Population Ecology

, Volume 50, Issue 3, pp 275–284 | Cite as

Detecting population decline of birds using long-term monitoring data

  • Ikuko Fujisaki
  • Elise V. Pearlstine
  • Mark Miller
Original Article


Abrupt population change in birds may be caused by various factors. When such events occur, it is important to understand the population-level impact on the species. We applied a change point analysis with Markov chain Monte Carlo using long-term population count data to address this question. We first investigated the method with a simple Poisson model using synthetic data sets for different population decline scenarios and number of observations. Estimated change points were particularly accurate when a large decline in counts occurred. Accuracy and precision of posterior change magnitude tended to increase when actual change magnitude became larger. We applied the method to two cases using data from the North American Breeding Bird Survey: epidemic mortality of Florida scrub-jays (Aphelocoma coerulescens) in central Florida and population decline of American crows (Corvus brachyrhynchos) in Maryland and Virginia after West Nile virus emergence. The Florida scrub-jay case study indicated that the estimated change point was accurate compared with that reported by local monitoring. A Poisson-log model that included observer and year variability resulted in better fit to the data than a simple Poisson model. The American crow case study showed that the method detected change points towards the end of observational data, but not all change point parameters converged, which may suggest that a population decline did not occur or was small for some survey routes we analyzed. Our study demonstrates the utility of change point analysis to examine abrupt population change. Data from systematic long-term monitoring can be a basis of such an analysis.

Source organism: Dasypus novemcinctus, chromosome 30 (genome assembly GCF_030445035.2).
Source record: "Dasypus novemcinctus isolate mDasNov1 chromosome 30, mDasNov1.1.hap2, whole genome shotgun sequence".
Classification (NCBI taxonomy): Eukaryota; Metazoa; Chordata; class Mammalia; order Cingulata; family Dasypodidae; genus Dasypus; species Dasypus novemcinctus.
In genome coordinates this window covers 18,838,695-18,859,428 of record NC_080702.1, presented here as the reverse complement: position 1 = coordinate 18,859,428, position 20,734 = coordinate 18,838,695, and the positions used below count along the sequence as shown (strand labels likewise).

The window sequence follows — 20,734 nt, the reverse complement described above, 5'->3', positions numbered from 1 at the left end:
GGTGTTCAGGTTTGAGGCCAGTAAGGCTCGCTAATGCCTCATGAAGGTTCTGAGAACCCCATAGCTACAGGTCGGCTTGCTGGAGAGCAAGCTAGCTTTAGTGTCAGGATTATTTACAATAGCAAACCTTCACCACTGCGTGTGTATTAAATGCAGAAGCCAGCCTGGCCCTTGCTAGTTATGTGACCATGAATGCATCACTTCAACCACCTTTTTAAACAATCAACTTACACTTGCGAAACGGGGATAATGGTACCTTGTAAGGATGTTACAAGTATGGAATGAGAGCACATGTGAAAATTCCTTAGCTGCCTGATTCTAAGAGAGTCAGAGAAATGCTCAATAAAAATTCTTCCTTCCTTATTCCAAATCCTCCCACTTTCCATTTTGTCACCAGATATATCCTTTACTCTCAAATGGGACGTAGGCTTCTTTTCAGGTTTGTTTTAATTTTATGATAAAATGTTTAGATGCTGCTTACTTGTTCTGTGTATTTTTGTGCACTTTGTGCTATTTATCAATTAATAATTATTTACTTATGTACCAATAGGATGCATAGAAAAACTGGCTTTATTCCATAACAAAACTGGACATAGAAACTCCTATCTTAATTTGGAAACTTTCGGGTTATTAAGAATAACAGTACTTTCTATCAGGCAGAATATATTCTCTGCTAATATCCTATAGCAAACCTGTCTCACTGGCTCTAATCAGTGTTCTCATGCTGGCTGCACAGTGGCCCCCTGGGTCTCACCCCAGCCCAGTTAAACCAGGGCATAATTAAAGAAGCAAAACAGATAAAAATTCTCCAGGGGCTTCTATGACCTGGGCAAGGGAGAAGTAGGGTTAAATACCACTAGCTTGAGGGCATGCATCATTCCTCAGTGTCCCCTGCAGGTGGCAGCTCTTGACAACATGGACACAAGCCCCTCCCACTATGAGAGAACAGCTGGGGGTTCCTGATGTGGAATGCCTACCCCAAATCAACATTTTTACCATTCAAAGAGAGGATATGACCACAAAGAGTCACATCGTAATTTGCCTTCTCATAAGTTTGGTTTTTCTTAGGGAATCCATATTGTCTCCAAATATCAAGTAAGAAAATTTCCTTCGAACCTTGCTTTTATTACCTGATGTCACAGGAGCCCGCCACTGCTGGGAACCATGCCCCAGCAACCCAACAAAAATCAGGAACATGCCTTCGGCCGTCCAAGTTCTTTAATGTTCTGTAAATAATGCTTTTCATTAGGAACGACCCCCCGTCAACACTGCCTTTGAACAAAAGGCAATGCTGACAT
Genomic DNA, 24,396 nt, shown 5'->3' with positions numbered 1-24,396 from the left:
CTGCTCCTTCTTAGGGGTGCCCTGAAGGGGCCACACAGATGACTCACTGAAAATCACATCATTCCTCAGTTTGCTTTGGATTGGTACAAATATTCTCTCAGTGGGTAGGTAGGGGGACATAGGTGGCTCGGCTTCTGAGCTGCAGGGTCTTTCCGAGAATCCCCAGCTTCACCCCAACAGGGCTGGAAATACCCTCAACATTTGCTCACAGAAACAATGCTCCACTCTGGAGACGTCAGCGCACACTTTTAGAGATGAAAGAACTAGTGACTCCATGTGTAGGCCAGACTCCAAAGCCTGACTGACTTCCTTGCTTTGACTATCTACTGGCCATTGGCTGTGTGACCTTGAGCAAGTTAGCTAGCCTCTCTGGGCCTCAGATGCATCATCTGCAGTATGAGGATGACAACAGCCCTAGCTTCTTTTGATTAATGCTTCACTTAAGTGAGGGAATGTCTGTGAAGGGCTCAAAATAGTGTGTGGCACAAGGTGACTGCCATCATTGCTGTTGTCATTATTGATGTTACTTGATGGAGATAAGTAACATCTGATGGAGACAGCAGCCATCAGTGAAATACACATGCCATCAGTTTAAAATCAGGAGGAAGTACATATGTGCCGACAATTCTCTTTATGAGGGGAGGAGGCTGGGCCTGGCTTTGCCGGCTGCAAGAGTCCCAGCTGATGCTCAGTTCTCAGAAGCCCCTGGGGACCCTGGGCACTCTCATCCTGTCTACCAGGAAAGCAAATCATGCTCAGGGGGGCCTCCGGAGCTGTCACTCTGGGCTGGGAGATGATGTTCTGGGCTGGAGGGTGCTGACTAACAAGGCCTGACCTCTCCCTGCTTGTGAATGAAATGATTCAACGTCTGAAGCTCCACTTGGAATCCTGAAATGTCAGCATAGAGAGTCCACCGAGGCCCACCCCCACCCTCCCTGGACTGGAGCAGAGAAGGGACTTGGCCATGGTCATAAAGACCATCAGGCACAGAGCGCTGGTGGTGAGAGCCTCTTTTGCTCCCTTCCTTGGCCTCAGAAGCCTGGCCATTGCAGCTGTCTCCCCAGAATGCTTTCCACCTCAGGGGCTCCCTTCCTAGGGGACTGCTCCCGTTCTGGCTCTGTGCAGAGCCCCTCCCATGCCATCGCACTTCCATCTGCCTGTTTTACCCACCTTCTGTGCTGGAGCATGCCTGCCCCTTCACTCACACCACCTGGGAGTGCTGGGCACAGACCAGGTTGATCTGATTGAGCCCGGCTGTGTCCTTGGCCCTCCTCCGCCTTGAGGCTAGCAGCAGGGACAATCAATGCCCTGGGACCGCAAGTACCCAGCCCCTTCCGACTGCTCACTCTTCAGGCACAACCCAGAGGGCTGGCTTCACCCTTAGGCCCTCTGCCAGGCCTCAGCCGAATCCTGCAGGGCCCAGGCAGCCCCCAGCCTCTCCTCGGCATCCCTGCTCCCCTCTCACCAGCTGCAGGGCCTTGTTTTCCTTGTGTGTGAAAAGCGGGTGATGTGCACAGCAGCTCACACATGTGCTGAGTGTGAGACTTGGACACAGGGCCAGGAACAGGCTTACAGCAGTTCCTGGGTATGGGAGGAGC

Bayesian Change point analysis Markov chain Monte Carlo North American Breeding Bird Survey Population monitoring 


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Copyright information

© The Society of Population Ecology and Springer 2008

Authors and Affiliations

  • Ikuko Fujisaki
    • 1
  • Elise V. Pearlstine
    • 2
  • Mark Miller
    • 3
  1. 1.Department of Ecosystem Science and ManagementTexas A&M UniversityCollege StationUSA
  2. 2.Everglades Research and Education CenterUniversity of FloridaBelle GladeUSA
  3. 3.Ft. Lauderdale Research and Education CenterUniversity of FloridaDavieUSA

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